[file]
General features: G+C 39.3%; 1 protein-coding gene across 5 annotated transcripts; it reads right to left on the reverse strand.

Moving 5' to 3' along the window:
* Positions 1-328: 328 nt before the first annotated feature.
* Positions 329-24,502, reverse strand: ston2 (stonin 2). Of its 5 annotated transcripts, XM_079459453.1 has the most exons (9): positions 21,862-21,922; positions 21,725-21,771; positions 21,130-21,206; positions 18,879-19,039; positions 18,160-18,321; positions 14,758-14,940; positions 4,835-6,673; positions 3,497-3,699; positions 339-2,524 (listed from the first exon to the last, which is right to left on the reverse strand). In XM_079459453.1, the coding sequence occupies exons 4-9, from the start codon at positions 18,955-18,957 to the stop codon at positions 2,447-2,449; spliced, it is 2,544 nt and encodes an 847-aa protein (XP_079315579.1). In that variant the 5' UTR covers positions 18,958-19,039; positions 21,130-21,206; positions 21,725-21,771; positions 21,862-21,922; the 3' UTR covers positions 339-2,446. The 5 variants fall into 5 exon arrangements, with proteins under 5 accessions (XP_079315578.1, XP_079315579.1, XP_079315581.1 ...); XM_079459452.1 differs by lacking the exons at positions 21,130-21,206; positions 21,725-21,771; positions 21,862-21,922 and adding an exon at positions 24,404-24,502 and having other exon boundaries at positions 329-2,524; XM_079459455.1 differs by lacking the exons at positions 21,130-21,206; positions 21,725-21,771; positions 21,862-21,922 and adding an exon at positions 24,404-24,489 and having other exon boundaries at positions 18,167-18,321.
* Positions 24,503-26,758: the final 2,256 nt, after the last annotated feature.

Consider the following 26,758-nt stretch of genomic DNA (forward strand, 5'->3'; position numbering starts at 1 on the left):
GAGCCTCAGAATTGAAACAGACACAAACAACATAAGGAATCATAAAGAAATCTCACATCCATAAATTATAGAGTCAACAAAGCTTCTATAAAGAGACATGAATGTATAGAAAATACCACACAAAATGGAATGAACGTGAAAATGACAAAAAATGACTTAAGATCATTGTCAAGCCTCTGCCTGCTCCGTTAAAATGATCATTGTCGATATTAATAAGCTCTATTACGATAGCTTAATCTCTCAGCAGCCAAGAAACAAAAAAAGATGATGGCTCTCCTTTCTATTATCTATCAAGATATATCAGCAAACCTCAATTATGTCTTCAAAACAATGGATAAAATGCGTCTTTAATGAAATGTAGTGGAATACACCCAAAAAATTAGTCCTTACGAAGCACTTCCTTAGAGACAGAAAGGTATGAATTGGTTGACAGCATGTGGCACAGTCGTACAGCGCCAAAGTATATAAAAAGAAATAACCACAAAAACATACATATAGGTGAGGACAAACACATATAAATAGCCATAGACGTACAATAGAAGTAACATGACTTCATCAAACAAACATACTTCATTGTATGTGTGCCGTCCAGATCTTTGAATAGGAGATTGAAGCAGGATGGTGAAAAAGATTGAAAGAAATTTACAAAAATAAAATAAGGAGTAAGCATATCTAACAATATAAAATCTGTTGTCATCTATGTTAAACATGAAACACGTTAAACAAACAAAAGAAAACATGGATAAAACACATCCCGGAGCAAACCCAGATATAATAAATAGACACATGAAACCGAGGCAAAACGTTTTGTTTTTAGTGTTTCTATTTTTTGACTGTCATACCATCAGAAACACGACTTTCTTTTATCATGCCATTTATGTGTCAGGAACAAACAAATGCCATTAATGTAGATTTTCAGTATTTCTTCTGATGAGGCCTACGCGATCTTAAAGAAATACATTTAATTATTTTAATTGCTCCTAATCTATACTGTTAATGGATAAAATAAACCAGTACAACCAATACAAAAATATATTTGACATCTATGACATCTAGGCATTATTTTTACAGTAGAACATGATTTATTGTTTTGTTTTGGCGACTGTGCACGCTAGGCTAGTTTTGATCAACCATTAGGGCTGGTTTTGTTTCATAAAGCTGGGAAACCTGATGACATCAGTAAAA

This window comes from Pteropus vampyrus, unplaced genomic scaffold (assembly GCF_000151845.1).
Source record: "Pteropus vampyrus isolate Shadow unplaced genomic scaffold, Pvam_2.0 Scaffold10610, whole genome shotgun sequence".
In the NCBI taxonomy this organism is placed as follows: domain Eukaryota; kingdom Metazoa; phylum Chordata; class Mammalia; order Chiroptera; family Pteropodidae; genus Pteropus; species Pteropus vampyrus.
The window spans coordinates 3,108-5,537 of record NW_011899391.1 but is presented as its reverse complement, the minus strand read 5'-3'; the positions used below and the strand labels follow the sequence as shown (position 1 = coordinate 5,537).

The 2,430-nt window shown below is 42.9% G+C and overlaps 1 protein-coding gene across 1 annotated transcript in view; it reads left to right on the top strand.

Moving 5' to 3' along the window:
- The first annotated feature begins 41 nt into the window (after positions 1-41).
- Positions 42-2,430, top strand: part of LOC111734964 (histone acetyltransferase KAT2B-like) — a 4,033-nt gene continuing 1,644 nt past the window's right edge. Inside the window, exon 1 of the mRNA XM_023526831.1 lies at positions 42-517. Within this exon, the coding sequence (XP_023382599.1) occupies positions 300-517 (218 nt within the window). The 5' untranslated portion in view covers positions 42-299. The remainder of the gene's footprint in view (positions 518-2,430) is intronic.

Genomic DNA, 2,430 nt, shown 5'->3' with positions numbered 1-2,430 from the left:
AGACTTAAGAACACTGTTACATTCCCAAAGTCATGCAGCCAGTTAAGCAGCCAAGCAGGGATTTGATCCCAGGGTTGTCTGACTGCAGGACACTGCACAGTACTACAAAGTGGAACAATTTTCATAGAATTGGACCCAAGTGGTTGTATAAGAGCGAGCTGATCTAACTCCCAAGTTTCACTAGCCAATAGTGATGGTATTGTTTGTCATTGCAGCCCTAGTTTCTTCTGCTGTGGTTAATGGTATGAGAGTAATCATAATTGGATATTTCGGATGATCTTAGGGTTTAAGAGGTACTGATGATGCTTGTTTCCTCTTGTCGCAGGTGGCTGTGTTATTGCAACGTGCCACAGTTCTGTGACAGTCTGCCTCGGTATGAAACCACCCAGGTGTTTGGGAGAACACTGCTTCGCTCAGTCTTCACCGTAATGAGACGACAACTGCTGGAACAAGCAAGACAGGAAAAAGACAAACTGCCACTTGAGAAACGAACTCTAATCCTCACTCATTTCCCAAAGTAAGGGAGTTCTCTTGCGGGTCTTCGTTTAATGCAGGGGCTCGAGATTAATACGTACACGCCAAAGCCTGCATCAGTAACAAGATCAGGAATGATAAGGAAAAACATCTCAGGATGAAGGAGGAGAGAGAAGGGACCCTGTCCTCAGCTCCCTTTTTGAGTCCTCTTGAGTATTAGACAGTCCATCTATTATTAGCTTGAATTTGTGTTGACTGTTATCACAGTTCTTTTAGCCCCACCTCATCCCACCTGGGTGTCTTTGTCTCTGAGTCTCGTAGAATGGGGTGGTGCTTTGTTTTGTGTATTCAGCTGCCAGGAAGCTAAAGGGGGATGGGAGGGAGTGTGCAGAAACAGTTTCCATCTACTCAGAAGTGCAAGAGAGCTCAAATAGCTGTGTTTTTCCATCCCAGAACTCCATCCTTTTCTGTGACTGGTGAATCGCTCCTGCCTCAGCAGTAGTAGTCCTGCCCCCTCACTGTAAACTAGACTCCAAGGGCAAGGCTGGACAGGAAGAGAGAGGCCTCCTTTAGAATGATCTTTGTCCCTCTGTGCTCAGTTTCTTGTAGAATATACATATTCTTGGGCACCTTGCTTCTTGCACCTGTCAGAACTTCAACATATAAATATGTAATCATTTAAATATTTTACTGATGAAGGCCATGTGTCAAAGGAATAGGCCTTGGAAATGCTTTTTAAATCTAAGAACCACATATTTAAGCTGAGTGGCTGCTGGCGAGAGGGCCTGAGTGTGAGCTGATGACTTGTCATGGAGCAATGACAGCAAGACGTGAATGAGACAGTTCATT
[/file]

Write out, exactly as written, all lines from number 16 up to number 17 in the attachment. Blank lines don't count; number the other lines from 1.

Genomic DNA, 2,430 nt, shown 5'->3' with positions numbered 1-2,430 from the left:
AGACTTAAGAACACTGTTACATTCCCAAAGTCATGCAGCCAGTTAAGCAGCCAAGCAGGGATTTGATCCCAGGGTTGTCTGACTGCAGGACACTGCACAGTACTACAAAGTGGAACAATTTTCATAGAATTGGACCCAAGTGGTTGTATAAGAGCGAGCTGATCTAACTCCCAAGTTTCACTAGCCAATAGTGATGGTATTGTTTGTCATTGCAGCCCTAGTTTCTTCTGCTGTGGTTAATGGTATGAGAGTAATCATAATTGGATATTTCGGATGATCTTAGGGTTTAAGAGGTACTGATGATGCTTGTTTCCTCTTGTCGCAGGTGGCTGTGTTATTGCAACGTGCCACAGTTCTGTGACAGTCTGCCTCGGTATGAAACCACCCAGGTGTTTGGGAGAACACTGCTTCGCTCAGTCTTCACCGTAATGAGACGACAACTGCTGGAACAAGCAAGACAGGAAAAAGACAAACTGCCACTTGAGAAACGAACTCTAATCCTCACTCATTTCCCAAAGTAAGGGAGTTCTCTTGCGGGTCTTCGTTTAATGCAGGGGCTCGAGATTAATACGTACACGCCAAAGCCTGCATCAGTAACAAGATCAGGAATGATAAGGAAAAACATCTCAGGATGAAGGAGGAGAGAGAAGGGACCCTGTCCTCAGCTCCCTTTTTGAGTCCTCTTGAGTATTAGACAGTCCATCTATTATTAGCTTGAATTTGTGTTGACTGTTATCACAGTTCTTTTAGCCCCACCTCATCCCACCTGGGTGTCTTTGTCTCTGAGTCTCGTAGAATGGGGTGGTGCTTTGTTTTGTGTATTCAGCTGCCAGGAAGCTAAAGGGGGATGGGAGGGAGTGTGCAGAAACAGTTTCCATCTACTCAGAAGTGCAAGAGAGCTCAAATAGCTGTGTTTTTCCATCCCAGAACTCCATCCTTTTCTGTGACTGGTGAATCGCTCCTGCCTCAGCAGTAGTAGTCCTGCCCCCTCACTGTAAACTAGACTCCAAGGGCAAGGCTGGACAGGAAGAGAGAGGCCTCCTTTAGAATGATCTTTGTCCCTCTGTGCTCAGTTTCTTGTAGAATATACATATTCTTGGGCACCTTGCTTCTTGCACCTGTCAGAACTTCAACATATAAATATGTAATCATTTAAATATTTTACTGATGAAGGCCATGTGTCAAAGGAATAGGCCTTGGAAATGCTTTTTAAATCTAAGAACCACATATTTAAGCTGAGTGGCTGCTGGCGAGAGGGCCTGAGTGTGAGCTGATGACTTGTCATGGAGCAATGACAGCAAGACGTGAATGAGACAGTTCATT